|OpenURL||This API lets you lookup a Crossref DOI for a reference using a standard that is popular in the library community and particularly with link resolver services.|
|XML API||This has primarily been used by our members to manage their reference metadata.|
|XML query API||This is primarily used by our members to asynchronously batch process matching references to DOIs.|
Crossref provides a number of user interfaces to access Crossref metadata. Some are general purpose, and others are more specialized.
|Metadata Search||Metadata Search is our primary user interface for searching and filtering of our metadata. It allows users to quickly enter any term and users can search and filter on a number of elements, including ISSN, ORCIDs, funding data and more.It can be used to lookup the DOI for a reference or a partial reference or a set of references.|
|Simple text query||Simple text query is a tool designed to allow members to easily link their references via DOIs. It allows a member to look up DOIs for multiple formatted references at a time and then deposit these in order to fulfill their reference linking obligations.|
We assert no claims of ownership to individual items of metadata and associated Digital Object Identifiers (DOIs).
Some of the APIs above are openly available at no cost, some require free registration and some are available for a fee under a specific agreement.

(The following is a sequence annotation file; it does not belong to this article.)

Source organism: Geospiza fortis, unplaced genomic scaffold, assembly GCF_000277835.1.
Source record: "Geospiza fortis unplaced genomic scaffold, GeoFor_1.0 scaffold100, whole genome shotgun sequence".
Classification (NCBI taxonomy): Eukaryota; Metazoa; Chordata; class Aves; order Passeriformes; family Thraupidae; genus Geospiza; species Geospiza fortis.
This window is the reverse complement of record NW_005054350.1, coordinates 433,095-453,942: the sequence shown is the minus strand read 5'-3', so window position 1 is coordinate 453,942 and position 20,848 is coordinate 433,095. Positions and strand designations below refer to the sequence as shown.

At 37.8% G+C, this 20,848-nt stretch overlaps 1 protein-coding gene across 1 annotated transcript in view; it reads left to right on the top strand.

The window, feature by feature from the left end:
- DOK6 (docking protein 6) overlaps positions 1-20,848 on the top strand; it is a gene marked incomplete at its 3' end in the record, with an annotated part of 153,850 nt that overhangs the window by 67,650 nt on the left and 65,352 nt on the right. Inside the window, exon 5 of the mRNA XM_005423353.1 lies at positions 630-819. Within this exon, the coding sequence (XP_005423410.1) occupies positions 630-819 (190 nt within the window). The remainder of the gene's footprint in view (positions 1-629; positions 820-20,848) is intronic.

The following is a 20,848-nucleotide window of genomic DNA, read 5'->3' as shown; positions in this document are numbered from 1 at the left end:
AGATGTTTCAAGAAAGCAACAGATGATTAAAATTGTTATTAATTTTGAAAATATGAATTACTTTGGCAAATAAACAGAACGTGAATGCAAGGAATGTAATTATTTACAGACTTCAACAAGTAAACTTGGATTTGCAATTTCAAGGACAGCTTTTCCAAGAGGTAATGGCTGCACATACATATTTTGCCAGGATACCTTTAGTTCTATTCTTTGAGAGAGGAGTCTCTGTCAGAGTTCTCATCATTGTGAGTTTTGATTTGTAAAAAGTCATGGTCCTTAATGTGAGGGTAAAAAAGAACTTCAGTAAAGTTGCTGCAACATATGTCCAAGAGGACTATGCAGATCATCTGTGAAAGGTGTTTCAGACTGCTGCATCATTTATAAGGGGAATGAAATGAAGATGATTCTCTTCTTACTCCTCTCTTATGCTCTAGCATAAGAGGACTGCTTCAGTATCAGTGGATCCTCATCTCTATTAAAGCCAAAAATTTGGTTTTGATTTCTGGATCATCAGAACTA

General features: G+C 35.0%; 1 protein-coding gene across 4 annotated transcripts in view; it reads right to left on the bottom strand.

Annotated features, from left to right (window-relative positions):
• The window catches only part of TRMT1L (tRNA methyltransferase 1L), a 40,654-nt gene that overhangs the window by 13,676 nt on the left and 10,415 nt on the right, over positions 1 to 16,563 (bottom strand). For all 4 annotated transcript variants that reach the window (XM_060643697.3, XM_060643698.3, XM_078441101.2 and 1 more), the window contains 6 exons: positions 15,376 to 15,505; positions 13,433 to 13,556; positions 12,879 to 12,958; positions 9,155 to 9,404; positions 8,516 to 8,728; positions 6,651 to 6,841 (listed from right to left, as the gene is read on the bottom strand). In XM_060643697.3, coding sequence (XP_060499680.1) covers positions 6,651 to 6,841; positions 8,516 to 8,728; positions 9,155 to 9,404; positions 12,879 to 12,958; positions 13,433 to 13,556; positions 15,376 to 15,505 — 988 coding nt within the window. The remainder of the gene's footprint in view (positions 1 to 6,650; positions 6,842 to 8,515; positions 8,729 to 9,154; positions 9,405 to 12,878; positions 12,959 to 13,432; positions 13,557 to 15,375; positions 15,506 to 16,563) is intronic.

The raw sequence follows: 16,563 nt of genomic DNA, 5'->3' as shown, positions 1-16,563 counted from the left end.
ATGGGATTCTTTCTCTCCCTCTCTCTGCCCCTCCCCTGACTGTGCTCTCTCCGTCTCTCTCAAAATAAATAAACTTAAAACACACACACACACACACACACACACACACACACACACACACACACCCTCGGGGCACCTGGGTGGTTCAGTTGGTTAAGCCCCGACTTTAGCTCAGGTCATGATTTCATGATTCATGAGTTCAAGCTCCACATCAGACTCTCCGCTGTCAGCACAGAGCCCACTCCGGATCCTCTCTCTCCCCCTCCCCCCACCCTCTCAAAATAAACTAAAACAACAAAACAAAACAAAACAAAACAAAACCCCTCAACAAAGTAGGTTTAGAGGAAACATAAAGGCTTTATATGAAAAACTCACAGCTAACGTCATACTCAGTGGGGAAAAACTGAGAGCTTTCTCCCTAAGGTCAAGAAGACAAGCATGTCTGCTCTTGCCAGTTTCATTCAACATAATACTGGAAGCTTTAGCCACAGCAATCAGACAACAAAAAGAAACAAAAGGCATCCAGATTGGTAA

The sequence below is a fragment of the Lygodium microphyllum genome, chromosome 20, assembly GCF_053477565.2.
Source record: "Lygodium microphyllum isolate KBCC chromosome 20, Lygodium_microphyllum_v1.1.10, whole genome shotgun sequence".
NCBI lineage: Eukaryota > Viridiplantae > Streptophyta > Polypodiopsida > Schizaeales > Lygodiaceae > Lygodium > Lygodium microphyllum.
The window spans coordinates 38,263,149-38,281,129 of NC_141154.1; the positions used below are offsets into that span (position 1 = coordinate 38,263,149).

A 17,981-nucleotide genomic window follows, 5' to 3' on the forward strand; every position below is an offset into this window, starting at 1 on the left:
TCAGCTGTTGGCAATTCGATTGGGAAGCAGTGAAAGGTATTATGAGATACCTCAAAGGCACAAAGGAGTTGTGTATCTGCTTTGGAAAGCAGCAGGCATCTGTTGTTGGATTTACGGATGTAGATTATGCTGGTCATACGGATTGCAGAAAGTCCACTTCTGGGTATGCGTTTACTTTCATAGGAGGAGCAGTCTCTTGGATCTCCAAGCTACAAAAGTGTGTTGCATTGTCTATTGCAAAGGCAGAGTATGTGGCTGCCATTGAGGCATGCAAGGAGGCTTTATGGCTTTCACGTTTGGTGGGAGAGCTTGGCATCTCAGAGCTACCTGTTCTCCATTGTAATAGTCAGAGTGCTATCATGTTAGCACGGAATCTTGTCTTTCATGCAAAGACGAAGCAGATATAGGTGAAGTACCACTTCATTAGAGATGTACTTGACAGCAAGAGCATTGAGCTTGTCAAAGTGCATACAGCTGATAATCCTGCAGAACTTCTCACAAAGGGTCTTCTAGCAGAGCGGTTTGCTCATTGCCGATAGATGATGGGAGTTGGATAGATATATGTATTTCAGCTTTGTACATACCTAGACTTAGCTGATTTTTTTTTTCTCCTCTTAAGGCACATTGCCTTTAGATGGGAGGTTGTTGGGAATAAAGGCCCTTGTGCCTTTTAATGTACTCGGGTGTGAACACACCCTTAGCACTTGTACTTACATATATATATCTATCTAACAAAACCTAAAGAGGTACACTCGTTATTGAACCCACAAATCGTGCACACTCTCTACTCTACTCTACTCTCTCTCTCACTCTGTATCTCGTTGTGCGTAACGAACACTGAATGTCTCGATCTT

Our fees page lists costs for paid services.
It is important that members understand how metadata is used by third parties. We encourage you to get in touch with our outreach team to share your use case with us!
We offer help documentation for all metadata delivery services.
Organizations that want to get and reuse Crossref metadata can do this in a number of ways. Crossref offers a number of APIs that are free with no performance or service guarantees and certain restrictions. Organizations who need to retrieve a lot of metadata and use Crossref metadata in production services can become an Affiliate and pay for a query account. Affiliates can use their account to access the XML query API and submit large batches of queries.
Give and get metadata that’s open and useful Our REST API exposes the metadata that publishers provide Crossref when they register their content with us. And it’s not just the bibliographic metadata either. Funding data, license information, full-text links, ORCID iDs, abstracts, and Crossmark updates, are all available, if included in the publishers’ metadata. Numerous tools and services rely on our metadata, be they for search, annotation, sharing, or analysis.
Metadata APIs Plus Service The Metadata APIs Plus Service will launch in January 2018, providing access to all metadata records in both XML and JSON, with enhanced service and features. For the first time, users may access multiple interfaces under one agreement, providing flexibility, robust functionality and improved support for the diverse and growing needs of the variety of organizations that use metadata in systems and services throughout scholarly communications.